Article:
- The Washington Times - Thursday, March 16, 2000

Ronald Reagan Washington National Airport will get an additional 24 flights each day, and all three of the region's major airports will receive millions of dollars for improvements under legislation passed yesterday by Congress and sent to President Clinton.

Twelve of the added flights through Reagan Airport could be beyond the current 1,250-mile perimeter, a provision pushed by Sen. John McCain, Arizona Republican, that would make traveling easier for people flying long distances from Washington.

The $40 billion Federal Aviation Administration funding bill was approved by the Senate last week. The House yesterday passed the bill by a 319-101 vote. It now goes to Mr. Clinton, who is expected to sign it.

While most welcome the money the measure would pump into airports, some local lawmakers believe the added traffic at Reagan Airport could increase delays and noise pollution around neighboring communities.

"I think on funding it is an almost magical breakthrough," said D.C. Delegate Eleanor Holmes Norton, a Democrat and member of the House Transportation and Infrastructure subcommittee on aviation.

"But all sections of the region feel strongly that this bill raises safety and environmental concerns by raising the number of slots and increasing the perimeter rule," she added.

Mrs. Norton and local airport officials are pleased that the $40 billion aviation spending bill will provide many regional airports including Reagan Airport, Washington-Dulles International Airport and Baltimore-Washington International Airport with billions of dollars for improvements.

Airport officials have been waiting for months for the completion of the FAA authorization bill to free up much-needed funds to add parking and replace the people-movers at Dulles, as well as restore the old terminal building at Reagan Airport.

Jonathan Gaffney, spokesman for the Metropolitan Washington Airports Authority, said that travelers can expect to begin seeing changes at both airports sometime this summer. The 24 extra flights at Reagan Airport are expected to be added by the summer as well.

The bill also is a mixed bag for travelers who will have to pay for those upgrades, in part with an extra $1.50 in local airport passenger taxes. The tax, which will now be $4.50 tacked on to each traveler's ticket, goes to a fund airports use for local improvements.

Airport officials across the country are eager to get access to the added funding for improvements as airline travel has surged in recent years. With air passengers expected to grow from 600 million last year to more than 1 billion by the end of the decade, the bill that authorizes the FAA for three years paves the way for major boosts in spending.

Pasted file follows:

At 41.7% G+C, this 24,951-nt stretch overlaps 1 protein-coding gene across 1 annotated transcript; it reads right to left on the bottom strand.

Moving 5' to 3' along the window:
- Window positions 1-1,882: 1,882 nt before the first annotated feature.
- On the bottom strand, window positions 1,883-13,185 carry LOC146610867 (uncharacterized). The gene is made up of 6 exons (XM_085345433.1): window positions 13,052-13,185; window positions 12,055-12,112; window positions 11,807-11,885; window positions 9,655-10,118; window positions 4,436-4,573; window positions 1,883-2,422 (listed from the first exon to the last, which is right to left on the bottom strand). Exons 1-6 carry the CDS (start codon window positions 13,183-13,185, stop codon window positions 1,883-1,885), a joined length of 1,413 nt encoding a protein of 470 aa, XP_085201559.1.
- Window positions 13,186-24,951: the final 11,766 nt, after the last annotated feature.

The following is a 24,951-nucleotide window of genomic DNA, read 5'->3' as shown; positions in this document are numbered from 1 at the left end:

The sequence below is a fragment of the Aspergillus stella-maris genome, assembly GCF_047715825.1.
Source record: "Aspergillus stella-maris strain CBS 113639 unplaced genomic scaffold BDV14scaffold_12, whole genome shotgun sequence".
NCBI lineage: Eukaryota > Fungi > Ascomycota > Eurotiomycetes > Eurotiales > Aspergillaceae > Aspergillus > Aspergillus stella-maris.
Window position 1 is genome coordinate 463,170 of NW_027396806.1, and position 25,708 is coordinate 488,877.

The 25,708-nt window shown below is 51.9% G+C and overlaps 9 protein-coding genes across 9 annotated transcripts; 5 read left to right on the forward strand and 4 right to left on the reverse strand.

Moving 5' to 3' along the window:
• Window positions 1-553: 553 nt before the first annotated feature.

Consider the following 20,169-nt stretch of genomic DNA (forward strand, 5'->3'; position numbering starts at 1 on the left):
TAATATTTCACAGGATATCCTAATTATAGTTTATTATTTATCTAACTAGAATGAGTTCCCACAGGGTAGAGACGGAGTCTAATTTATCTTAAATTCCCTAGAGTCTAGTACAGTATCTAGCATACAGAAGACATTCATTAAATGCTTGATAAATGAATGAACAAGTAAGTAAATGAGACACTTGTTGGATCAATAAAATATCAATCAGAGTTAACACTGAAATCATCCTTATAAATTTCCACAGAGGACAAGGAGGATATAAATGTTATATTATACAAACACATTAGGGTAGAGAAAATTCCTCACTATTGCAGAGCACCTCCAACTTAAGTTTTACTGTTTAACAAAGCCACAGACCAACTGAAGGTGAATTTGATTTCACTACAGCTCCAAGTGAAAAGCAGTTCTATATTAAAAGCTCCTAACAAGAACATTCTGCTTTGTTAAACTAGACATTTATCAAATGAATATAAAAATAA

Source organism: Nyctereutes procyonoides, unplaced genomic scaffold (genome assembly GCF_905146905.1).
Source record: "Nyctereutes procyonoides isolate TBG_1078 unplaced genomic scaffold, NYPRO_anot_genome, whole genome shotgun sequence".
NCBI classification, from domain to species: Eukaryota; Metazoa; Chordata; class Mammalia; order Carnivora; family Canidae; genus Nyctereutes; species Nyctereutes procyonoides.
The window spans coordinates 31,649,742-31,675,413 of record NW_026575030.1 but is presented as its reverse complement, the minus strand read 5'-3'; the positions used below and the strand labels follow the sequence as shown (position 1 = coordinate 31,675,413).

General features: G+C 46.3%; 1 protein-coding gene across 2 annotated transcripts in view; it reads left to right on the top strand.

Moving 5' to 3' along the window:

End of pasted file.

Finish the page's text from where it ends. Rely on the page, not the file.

"The greatest aviation system in the world is hurtling toward gridlock and potential catastrophes in our skies," said House transportation panel Chairman Bud Shuster, Pennsylvania Republican who sponsored the bill.

Mr. Shuster stressed that his bill "will make those skies safer, reduce flight delays and increase competition."

The bill had been tied up in Congress since last year as lawmakers haggled over the extra flights and the Aviation Trust Fund.

The House and Senate both passed FAA bills last year, but were unable to reach a compromise over Mr. Shuster's demand that the fund be separated from the general federal budget and its revenue used exclusively for airport projects.

The Senate would not go along but finally agreed to a compromise under which spending on airports every year would at least equal revenue and interest from the fund.

The bill would increase aviation spending in fiscal 2001 to $12.7 billion, up $2.7 billion from this year.

Transportation Secretary Rodney Slater said it would "expand capacity and improve the efficiency of the system to meet the air travel needs of the 21st century."

The bill was met with strong opposition from lawmakers from Washington, New York and Chicago who wanted to maintain existing FAA "high-density" rules that seek to keep air congestion down by limiting flights.

But a majority of lawmakers outside of those busy air-traffic districts countered by insisting that more flights will help keep air fare down by giving low-cost air carriers more access.

Mrs. Norton conceded she often drives north to BWI in order to get a much cheaper flight than at Reagan Airport.

Among other provisions: The bill would require new criminal background checks and training for airport security personnel, and it amends a law that bars families of those lost in air disasters at sea from collecting damages except "economic damages."

• This article is based in part on wire service reports.

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